Fort Mill Times

Springfield Parkway paving part of S.C. budget plan

Drivers on the southern end of Springfield Parkway should have a smoother ride awaiting them come fall.

S.C. Rep. Raye Felder (R-Dist. 26) gave a legislative update to Fort Mill Town Council at its May 13 meeting. She talked issues popping up in Columbia, but also one much nearer home.

“Springfield Parkway will be paved this summer,” she said. “Hopefully we’ll only have to do it once.”

According to an email she provided from the state Department of Transportation, Boggs Paving will repave Springfield from Tom Hall Street to almost 1,500 feet north of the Steele Creek bridge as part of the 2013 Federal Aid Pavement Improvement and Preservation Program. A stretch of Hwy. 49 between York and Lake Wylie also is included.

Completion of both roads is expected by July 31.

The section of parkway in Fort Mill includes entrances to Fort Mill Elementary and Fort Mill Middle schools. The southernmost end is just beside entrances to Avery Plaza and the Springs recreation complex; The northern end is by the Foxwood neighborhood and The Paddock at Springfield.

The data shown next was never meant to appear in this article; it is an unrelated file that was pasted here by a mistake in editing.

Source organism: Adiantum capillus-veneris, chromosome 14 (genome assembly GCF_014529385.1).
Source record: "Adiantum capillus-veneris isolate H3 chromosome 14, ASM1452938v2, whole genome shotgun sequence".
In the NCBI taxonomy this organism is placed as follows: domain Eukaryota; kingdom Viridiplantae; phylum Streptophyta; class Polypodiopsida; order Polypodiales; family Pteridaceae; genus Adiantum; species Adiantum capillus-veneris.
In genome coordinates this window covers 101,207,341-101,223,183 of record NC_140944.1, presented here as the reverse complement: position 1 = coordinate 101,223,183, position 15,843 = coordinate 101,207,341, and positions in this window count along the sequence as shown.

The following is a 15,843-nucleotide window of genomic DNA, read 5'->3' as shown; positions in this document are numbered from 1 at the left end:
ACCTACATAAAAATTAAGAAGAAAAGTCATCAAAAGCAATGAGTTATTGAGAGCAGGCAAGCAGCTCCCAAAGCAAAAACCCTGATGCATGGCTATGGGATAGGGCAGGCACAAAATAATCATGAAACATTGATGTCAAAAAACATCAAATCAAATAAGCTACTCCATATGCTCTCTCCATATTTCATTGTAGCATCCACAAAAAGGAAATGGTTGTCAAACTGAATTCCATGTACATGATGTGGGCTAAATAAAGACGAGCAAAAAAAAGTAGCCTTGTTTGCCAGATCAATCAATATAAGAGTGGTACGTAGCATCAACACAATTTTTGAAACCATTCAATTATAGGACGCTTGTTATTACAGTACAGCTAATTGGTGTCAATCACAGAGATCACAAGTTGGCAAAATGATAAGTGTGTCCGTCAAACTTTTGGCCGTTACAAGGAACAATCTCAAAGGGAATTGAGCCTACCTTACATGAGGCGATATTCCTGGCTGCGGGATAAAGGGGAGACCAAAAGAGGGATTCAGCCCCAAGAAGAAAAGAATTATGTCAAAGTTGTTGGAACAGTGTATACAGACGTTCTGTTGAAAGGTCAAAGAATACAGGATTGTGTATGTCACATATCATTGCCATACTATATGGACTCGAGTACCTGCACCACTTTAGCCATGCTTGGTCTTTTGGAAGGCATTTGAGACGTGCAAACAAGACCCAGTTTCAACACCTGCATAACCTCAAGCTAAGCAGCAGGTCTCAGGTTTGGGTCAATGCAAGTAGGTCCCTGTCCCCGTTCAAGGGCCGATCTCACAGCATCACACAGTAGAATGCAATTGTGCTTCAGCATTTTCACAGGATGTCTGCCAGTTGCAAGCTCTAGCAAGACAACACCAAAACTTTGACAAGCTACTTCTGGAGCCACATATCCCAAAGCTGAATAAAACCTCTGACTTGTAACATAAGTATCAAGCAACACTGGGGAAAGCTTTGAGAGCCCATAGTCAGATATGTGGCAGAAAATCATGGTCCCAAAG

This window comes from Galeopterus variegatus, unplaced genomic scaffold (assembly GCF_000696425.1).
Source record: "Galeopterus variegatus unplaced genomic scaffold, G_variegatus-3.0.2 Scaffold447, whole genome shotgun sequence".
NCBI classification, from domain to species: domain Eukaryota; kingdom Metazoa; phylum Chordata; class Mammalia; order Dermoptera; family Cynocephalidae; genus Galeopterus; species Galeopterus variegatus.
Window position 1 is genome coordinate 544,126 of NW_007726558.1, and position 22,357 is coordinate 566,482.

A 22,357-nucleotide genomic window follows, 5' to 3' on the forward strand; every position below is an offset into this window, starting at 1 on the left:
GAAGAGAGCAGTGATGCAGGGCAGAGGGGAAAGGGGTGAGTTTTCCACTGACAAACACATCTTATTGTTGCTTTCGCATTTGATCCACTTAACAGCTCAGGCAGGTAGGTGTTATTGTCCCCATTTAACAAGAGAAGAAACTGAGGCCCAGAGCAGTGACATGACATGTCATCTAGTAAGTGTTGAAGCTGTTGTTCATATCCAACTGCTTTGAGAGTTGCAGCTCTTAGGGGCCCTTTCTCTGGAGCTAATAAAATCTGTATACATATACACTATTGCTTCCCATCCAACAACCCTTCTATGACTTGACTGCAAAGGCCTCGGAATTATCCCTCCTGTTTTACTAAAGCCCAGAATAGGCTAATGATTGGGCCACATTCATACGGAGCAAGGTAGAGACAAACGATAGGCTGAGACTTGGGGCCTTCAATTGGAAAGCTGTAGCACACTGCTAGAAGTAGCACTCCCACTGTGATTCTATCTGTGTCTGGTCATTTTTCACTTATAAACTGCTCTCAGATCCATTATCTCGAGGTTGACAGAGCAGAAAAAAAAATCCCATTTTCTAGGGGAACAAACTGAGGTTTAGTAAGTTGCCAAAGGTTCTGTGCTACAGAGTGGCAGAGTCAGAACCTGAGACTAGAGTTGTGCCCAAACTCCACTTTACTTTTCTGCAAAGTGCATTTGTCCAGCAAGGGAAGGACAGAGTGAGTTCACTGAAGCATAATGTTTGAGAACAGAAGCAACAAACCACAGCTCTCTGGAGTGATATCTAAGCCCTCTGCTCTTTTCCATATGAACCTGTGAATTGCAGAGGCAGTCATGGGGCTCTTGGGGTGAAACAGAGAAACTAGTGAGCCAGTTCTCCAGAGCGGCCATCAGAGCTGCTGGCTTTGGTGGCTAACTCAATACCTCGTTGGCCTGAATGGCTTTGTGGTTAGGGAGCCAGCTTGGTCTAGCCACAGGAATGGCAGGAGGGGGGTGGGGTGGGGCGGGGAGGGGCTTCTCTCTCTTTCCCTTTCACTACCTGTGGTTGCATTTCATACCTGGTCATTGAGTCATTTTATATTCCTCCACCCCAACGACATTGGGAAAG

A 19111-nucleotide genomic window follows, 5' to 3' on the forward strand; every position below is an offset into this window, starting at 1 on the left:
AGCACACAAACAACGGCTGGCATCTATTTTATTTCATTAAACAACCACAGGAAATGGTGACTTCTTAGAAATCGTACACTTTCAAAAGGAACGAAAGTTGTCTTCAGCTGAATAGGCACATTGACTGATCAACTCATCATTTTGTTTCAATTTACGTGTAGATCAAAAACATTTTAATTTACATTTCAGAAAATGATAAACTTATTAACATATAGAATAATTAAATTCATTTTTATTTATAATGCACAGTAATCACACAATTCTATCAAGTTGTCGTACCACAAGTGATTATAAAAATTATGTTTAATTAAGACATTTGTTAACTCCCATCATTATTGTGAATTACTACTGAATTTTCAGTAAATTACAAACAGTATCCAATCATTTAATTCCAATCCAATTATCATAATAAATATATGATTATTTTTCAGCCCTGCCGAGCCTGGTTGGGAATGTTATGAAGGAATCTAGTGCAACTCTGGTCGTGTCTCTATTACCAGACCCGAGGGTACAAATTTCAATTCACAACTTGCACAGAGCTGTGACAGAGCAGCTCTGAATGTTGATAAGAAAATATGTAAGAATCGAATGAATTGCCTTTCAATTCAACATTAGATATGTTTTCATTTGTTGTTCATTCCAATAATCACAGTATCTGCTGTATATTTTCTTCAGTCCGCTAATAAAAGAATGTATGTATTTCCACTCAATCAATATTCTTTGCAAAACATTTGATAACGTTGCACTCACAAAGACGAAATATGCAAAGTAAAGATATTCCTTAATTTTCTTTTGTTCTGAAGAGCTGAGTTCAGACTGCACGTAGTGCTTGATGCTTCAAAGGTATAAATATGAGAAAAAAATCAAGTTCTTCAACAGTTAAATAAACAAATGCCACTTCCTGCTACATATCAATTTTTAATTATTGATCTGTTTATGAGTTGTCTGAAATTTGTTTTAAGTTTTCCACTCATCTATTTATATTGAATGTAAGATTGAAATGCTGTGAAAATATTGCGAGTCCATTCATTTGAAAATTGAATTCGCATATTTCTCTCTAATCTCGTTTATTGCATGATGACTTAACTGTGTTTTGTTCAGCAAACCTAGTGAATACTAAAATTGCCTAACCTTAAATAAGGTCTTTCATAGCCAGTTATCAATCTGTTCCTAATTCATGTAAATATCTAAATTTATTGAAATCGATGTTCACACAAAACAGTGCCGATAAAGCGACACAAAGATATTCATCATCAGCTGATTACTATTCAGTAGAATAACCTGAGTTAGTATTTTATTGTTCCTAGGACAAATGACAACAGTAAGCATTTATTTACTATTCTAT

“That road has definitely deteriorated to the point where if we don’t resurface it now, we’re going to have to start over,” Felder said.

The federal program allotted more than $93 million for reconstruction and rehabilitation of almost 260 miles of roads in 46 counties. More than $16 million goes to projects in the 5th Congressional District.

The Fort Mill area should see considerable road work in coming months. In January the Department of Transportation held public meetings on a widening of Hwy. 160 from two lanes to three and five from Springfield Parkway to Hwy. 521, and a redesign of the I-77/Gold Hill Road interchange. In December they held a meeting for Hwy. 160 improvements at Gold Hill and Zoar roads.

Apart from road construction, Felder highlighted a few completed or coming accomplishments in Columbia. One is a half million dollars in the House-approved budget for an I-77 Alliance of York, Chester and Fairfield counties to promote economic development.

She’s also drafted legislation to curb texting while driving that she hopes can be introduced soon.

“South Carolina is one of the few states that has not passed any laws,” Felder said.

There’s legislation introduced to get rid of a mandatory start date for public schools, a move to “let the school boards go back to setting their own calendars.” Felder, a first-term legislator who district includes Fort Mill, said the state also is looking at laws relating to the Freedom of Information Act.

The key there is to balance the public’s right to municipal or legislative information with the cost incurred producing it, and the idea of citizens being able to contact decision-makers in private.

“I think the public has a right to that,” Felder said of public information, “but I also think the constituent who sends me that email also has the right to privacy.”